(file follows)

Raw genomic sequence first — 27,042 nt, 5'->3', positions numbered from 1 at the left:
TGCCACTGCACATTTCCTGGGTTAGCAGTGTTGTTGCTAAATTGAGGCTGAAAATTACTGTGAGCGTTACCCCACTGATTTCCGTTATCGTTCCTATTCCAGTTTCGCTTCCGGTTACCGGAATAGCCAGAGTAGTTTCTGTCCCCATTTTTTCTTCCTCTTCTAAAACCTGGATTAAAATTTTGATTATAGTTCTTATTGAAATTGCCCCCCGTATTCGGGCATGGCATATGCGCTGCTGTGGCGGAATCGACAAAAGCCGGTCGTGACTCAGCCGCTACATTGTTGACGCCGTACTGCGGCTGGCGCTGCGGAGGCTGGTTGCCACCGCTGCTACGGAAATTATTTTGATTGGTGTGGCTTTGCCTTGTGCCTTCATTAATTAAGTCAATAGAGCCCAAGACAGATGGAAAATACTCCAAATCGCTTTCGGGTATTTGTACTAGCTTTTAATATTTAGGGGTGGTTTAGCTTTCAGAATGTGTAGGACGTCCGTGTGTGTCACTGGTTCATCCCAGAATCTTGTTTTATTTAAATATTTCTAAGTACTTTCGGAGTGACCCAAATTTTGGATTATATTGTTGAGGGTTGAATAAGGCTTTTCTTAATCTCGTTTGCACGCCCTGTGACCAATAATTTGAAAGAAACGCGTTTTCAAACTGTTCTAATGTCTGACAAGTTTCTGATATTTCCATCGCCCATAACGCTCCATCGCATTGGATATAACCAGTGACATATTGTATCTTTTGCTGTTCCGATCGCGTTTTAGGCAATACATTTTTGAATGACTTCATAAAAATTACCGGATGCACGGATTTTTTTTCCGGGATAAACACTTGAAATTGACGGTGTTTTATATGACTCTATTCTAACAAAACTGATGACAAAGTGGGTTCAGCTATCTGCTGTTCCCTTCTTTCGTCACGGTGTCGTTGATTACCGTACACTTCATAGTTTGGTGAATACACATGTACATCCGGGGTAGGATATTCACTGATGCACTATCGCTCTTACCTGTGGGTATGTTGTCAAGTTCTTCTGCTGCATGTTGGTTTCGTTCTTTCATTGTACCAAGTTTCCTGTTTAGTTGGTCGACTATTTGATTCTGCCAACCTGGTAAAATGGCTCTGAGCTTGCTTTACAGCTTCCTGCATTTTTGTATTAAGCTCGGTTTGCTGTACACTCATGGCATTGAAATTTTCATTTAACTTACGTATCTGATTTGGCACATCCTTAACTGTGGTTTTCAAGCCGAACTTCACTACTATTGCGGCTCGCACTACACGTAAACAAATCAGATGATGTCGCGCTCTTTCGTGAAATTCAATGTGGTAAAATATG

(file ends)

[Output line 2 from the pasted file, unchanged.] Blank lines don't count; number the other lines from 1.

TGCCACTGCACATTTCCTGGGTTAGCAGTGTTGTTGCTAAATTGAGGCTGAAAATTACTGTGAGCGTTACCCCACTGATTTCCGTTATCGTTCCTATTCCAGTTTCGCTTCCGGTTACCGGAATAGCCAGAGTAGTTTCTGTCCCCATTTTTTCTTCCTCTTCTAAAACCTGGATTAAAATTTTGATTATAGTTCTTATTGAAATTGCCCCCCGTATTCGGGCATGGCATATGCGCTGCTGTGGCGGAATCGACAAAAGCCGGTCGTGACTCAGCCGCTACATTGTTGACGCCGTACTGCGGCTGGCGCTGCGGAGGCTGGTTGCCACCGCTGCTACGGAAATTATTTTGATTGGTGTGGCTTTGCCTTGTGCCTTCATTAATTAAGTCAATAGAGCCCAAGACAGATGGAAAATACTCCAAATCGCTTTCGGGTATTTGTACTAGCTTTTAATATTTAGGGGTGGTTTAGCTTTCAGAATGTGTAGGACGTCCGTGTGTGTCACTGGTTCATCCCAGAATCTTGTTTTATTTAAATATTTCTAAGTACTTTCGGAGTGACCCAAATTTTGGATTATATTGTTGAGGGTTGAATAAGGCTTTTCTTAATCTCGTTTGCACGCCCTGTGACCAATAATTTGAAAGAAACGCGTTTTCAAACTGTTCTAATGTCTGACAAGTTTCTGATATTTCCATCGCCCATAACGCTCCATCGCATTGGATATAACCAGTGACATATTGTATCTTTTGCTGTTCCGATCGCGTTTTAGGCAATACATTTTTGAATGACTTCATAAAAATTACCGGATGCACGGATTTTTTTTCCGGGATAAACACTTGAAATTGACGGTGTTTTATATGACTCTATTCTAACAAAACTGATGACAAAGTGGGTTCAGCTATCTGCTGTTCCCTTCTTTCGTCACGGTGTCGTTGATTACCGTACACTTCATAGTTTGGTGAATACACATGTACATCCGGGGTAGGATATTCACTGATGCACTATCGCTCTTACCTGTGGGTATGTTGTCAAGTTCTTCTGCTGCATGTTGGTTTCGTTCTTTCATTGTACCAAGTTTCCTGTTTAGTTGGTCGACTATTTGATTCTGCCAACCTGGTAAAATGGCTCTGAGCTTGCTTTACAGCTTCCTGCATTTTTGTATTAAGCTCGGTTTGCTGTACACTCATGGCATTGAAATTTTCATTTAACTTACGTATCTGATTTGGCACATCCTTAACTGTGGTTTTCAAGCCGAACTTCACTACTATTGCGGCTCGCACTACACGTAAACAAATCAGATGATGTCGCGCTCTTTCGTGAAATTCAATGTGGTAAAATATG